If there’s one zone ruled by knowledge, it’s the realm of solar energy marketing. Helped by new regulations instituted in regions such as California, the use of solar power is expected to swell in the near-term. Despite this looming demand, however, brand marketers mustn’t loaf through the bonanza. To win the day, marketing crews must morph into product gurus, freely dispensing knowledge and enlightenment on all things solar. Indeed, educating customers is the key in this burgeoning field. More than ever, rock-solid facts will drive conversions.
For brand marketers tackling solar power, customer education consists of three primary focal points. Whether you’re covering the topic online, in print, on the air, or in person, all communication must zero in on the following areas of customer interest.
Do You Want a Flat or Fat Wallet? – Not surprisingly, the key motivator driving prospective sun energy users is the reduction of monthly energy costs. All roads must point to this indisputable fact — tapping into our nearest star is a proven cash-saver. Stress this unceasingly and tantalize with a generous sprinkling of supporting facts.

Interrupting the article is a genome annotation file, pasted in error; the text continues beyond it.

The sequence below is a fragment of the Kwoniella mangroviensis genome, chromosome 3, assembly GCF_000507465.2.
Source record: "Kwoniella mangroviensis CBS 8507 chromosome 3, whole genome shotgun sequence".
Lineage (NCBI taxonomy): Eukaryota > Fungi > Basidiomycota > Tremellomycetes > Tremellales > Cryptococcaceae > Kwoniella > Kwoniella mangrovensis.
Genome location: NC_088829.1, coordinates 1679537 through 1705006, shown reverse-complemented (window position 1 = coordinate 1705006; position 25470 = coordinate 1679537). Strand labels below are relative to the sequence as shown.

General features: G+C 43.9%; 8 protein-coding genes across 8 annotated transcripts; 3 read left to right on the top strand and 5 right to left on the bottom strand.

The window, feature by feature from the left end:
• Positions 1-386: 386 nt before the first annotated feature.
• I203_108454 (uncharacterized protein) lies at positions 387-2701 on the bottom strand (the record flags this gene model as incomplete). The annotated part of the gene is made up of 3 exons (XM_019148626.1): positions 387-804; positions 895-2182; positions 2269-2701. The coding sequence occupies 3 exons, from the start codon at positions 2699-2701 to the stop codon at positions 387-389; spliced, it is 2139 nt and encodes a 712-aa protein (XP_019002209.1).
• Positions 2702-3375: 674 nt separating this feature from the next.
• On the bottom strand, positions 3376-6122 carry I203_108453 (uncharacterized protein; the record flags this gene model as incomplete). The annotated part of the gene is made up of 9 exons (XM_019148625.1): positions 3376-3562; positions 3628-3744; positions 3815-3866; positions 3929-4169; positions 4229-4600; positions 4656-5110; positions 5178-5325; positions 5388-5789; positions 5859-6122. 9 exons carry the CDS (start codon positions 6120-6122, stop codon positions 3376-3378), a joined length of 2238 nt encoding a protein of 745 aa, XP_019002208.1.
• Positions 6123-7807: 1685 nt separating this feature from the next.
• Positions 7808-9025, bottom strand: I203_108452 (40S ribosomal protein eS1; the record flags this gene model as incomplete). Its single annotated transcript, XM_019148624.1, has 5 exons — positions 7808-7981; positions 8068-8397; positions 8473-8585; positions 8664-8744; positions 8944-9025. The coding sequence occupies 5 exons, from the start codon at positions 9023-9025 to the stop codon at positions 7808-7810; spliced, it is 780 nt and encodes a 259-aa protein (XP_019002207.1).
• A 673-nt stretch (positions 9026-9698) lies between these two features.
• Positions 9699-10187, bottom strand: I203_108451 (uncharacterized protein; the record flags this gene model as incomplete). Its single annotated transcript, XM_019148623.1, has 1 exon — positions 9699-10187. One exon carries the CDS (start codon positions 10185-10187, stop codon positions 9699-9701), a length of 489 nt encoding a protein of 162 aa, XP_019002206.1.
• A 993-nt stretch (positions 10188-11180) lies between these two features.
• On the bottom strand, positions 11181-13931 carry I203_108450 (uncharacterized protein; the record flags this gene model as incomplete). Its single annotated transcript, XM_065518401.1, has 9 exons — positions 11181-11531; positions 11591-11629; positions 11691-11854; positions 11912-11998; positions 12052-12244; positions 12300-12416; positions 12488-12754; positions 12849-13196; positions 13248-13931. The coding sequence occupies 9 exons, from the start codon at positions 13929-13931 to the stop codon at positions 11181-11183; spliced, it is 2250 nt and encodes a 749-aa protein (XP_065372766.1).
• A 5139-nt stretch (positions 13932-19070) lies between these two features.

Contrast the budget-friendliness of solar energy with the dreaded alternative – the long-term, money-devouring expense of relying on established power suppliers. This is the prospect’s opportunity to flex major muscle and break free of the menacing energy company grip.
Don’t Be a Loser, Join the Club – Enormously persuasive are stats revealing current solar energy usage among community inhabitants. The overriding message is – “If my neighbors are saving piles, why aren’t I?” Nobody wants to be stranded in the cold, especially when golden rays are there for the grabbing. This is influencer marketing irresistibly localized.
We Didn’t Forget the Pines – Contrary to current doctrine, going green isn’t the driving force behind solar energy selection. Nevertheless, environmental-friendliness carries some weight – even if far less than cash-savings and communal influence. But go easy on the green; the bulk of messaging should focus on the primary two motivators.
If you have questions or comments about solar energy marketing, or about any other brand-related topic, feel free to send them our way.